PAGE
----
Watch | LPT drops new single and video “Se Quema El Mundo”

LPT seeks light among the darkness; emerges with a scorching new tune

LPT promo shot
Josue Cruz, center, with his band LPT. Vinyl copies of the group's debut album sold quickly. But they've yet to receive vinyl versions of their follow-up, which they released digitally in October. | Credit: Photograph by Miguel Emmanuelli

What is LPT––Jacksonville’s mighty 10-piece Afro-Cuban salsa orchestra––without a dance floor? It’s a question that the band, which began its world-beating run performing in dank clubs in and around Northeast Florida, enticing revelrous, full-capacity crowds onto the dance floor (and all but daring the fire marshal to shut them down), was forced to reckon with in the face of an open-ended global pandemic.

The timing couldn’t have been worse for the group. Fresh off their critically and commercially successful debut, Sin Parar, LPT was poised to parlay the positive press they’d garnered into an all-out blitz of national and international touring, as well as follow-up record. Then the pandemic hit. And dancing was outlawed––in public at least.

But with a new song and accompanying video, a band that’s known to light up the dance floor returns to set it ablaze. The first single and title track of a forthcoming full length, “Se Quema El Mundo” (the world is burning), finds the band confronting the shared and myriad challenges of 2020. Far from being swallowed by the metaphorical black hole, the group instead chooses to seek the light, or even to be the spark that ignites the torch that’ll lead the way out.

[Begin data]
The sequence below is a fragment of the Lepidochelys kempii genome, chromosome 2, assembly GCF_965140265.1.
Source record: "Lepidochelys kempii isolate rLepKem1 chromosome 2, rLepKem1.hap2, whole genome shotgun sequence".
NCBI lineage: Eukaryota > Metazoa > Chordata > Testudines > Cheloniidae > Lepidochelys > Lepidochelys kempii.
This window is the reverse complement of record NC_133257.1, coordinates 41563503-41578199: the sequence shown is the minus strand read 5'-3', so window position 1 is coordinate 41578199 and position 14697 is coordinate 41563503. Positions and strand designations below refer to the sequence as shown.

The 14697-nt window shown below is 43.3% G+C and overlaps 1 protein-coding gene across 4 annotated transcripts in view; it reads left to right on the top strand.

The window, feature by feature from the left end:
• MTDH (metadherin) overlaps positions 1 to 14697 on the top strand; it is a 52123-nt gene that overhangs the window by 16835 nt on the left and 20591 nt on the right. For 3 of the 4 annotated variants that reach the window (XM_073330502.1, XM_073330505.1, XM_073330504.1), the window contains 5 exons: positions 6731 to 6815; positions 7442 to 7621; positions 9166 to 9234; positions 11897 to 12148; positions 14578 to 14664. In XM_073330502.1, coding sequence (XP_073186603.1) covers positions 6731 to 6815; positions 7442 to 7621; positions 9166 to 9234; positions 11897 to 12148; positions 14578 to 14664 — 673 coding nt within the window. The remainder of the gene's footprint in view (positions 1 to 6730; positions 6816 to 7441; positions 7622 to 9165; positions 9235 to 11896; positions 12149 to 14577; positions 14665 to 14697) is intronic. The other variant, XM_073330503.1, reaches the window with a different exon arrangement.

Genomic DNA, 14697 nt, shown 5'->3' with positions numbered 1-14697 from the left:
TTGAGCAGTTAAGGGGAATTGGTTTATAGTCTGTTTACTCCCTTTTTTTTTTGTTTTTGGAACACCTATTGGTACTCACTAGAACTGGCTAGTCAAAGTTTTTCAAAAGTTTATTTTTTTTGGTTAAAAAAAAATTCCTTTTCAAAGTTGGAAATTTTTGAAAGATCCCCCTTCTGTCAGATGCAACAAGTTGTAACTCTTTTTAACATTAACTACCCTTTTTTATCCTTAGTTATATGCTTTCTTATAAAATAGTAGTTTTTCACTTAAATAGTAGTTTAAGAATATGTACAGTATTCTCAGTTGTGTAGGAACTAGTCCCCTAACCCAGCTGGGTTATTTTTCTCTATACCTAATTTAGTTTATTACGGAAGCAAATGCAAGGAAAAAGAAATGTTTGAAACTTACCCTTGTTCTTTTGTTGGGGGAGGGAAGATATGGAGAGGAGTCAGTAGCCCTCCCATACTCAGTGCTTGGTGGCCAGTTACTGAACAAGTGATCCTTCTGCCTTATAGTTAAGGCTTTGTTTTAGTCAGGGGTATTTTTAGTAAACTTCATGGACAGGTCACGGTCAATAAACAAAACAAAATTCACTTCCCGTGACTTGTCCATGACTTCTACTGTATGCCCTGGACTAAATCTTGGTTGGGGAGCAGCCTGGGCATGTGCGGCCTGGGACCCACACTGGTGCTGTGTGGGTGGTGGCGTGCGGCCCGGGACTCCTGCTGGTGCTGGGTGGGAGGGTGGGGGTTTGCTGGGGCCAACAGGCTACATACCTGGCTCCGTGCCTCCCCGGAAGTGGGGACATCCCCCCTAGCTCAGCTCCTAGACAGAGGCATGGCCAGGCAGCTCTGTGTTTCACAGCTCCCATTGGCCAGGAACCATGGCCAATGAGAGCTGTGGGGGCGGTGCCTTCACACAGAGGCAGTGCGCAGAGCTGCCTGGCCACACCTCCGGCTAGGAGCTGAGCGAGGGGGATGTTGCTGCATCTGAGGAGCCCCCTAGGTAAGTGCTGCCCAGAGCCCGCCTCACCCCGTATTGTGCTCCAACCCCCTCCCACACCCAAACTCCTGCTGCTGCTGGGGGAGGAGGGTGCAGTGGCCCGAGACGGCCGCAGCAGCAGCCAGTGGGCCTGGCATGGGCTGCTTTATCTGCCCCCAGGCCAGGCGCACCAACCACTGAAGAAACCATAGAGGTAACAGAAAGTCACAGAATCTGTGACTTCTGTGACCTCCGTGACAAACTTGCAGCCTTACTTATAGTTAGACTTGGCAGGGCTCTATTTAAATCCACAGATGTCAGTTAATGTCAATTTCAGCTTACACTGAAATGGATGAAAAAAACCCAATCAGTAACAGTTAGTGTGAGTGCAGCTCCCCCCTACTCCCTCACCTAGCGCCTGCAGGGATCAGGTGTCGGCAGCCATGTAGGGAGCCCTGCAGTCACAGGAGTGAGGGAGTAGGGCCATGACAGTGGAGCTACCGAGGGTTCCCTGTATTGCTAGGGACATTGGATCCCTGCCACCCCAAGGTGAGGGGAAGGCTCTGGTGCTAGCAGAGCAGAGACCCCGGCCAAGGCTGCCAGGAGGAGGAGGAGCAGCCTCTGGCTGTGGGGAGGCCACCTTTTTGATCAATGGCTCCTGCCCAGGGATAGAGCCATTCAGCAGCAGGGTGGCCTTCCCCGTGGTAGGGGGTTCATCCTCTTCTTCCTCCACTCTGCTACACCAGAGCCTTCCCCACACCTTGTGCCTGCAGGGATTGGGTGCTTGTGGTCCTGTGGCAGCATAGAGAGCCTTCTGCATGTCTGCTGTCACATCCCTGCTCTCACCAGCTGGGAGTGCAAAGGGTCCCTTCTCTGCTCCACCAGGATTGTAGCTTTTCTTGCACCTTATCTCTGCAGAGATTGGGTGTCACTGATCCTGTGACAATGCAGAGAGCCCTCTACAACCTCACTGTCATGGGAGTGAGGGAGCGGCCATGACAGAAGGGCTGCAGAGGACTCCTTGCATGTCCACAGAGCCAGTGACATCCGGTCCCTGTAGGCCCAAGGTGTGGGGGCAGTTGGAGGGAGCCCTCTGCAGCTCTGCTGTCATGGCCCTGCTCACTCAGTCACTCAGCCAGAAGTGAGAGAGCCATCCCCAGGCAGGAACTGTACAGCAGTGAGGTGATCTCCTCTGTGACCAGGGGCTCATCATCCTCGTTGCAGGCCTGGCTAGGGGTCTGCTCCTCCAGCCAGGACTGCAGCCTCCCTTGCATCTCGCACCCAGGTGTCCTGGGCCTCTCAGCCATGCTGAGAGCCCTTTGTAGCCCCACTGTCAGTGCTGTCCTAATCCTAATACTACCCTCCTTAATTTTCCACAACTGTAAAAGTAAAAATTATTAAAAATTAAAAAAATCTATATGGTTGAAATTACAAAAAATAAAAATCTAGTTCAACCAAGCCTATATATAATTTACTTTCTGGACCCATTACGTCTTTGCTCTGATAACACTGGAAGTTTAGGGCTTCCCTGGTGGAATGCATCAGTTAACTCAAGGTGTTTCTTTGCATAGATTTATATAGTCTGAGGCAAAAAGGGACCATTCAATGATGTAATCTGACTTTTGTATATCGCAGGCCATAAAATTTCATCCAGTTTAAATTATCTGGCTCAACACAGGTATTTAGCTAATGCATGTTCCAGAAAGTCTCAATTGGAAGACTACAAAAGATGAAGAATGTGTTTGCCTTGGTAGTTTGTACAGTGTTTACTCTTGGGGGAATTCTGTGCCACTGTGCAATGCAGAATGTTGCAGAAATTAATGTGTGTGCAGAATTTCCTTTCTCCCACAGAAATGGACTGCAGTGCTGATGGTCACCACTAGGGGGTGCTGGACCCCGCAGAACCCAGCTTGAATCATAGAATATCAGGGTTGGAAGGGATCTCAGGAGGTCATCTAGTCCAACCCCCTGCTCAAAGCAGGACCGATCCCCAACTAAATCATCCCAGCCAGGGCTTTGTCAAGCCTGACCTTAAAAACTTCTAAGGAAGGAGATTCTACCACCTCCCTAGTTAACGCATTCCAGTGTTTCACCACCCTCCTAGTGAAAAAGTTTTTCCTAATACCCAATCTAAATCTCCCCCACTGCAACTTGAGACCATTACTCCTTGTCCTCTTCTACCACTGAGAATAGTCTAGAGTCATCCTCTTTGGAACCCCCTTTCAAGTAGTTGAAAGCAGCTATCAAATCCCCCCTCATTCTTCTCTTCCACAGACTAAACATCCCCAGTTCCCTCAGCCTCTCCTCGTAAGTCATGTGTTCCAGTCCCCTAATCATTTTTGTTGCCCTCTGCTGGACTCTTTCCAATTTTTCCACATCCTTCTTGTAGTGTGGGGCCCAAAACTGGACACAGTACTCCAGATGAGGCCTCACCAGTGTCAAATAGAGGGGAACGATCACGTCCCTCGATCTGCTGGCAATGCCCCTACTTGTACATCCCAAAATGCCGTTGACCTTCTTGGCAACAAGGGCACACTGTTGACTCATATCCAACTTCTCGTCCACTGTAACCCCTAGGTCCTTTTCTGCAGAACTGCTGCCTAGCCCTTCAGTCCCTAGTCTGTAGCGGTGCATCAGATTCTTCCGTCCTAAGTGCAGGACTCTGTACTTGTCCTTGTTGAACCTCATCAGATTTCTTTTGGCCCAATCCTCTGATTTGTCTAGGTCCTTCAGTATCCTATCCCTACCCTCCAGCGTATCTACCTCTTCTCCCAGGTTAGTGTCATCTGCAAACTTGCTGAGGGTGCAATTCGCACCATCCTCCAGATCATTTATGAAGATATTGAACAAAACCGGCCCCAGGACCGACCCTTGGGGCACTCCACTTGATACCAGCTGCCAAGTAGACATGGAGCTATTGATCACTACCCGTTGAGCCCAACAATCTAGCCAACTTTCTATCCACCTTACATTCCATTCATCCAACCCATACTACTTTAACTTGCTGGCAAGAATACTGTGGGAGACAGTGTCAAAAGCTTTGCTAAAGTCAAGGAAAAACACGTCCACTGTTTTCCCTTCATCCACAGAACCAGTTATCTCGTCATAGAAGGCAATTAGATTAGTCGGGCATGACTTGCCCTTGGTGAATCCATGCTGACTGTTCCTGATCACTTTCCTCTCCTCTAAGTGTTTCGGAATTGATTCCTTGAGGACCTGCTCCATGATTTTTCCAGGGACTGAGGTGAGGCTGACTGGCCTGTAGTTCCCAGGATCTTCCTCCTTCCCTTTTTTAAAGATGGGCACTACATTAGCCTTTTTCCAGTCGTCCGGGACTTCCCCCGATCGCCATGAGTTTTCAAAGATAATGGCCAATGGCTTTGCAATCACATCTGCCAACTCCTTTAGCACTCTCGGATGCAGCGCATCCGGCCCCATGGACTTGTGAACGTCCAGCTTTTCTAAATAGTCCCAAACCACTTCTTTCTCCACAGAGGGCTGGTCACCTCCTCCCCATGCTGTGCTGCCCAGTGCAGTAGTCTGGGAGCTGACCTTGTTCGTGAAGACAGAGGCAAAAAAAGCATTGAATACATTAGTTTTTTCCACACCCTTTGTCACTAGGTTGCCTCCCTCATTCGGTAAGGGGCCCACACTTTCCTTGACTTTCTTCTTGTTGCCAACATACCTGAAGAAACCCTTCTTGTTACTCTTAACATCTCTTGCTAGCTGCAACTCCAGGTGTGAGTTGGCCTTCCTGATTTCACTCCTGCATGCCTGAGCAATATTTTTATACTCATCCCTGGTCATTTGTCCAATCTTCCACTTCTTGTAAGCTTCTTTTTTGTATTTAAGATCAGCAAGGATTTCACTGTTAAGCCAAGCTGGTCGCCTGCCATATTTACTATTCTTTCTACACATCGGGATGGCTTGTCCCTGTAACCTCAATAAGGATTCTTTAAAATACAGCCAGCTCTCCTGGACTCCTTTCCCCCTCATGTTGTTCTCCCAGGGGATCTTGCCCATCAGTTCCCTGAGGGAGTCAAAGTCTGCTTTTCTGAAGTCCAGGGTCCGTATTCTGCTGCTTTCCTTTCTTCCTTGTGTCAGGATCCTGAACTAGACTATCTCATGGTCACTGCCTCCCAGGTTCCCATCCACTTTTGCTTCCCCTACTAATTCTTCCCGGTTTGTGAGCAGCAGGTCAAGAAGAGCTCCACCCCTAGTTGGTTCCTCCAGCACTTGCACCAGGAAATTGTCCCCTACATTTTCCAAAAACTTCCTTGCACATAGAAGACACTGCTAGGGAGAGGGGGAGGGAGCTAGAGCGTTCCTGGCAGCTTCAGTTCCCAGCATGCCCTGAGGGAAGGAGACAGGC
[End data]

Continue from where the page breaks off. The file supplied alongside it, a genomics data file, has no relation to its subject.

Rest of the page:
“We wanted to find inspiration in adversity,” says LPT singer (and JME contributor) Josué Cruz about the song, which, far from being a departure for the band, is in fact a continuation of the group’s predilection for salsa con conciencia (salsa with consciousness). “The noise gets maddening and so obtrusive that the world actually seems to be burning… We still have to move forward as a people. Eradicate all of the poisons that ruin us: racism, poverty, inequality. We still have to find a way not to fail our future generations. That may sound trite and obvious, but it is no less true right now.”

While the song deals in stark reality, its no downer. Sonically, it’s the kind of banger that, when LPT can hit the road again, is sure bring their current audience, as well as many new converts, back to where they belong: onto the dance floor.

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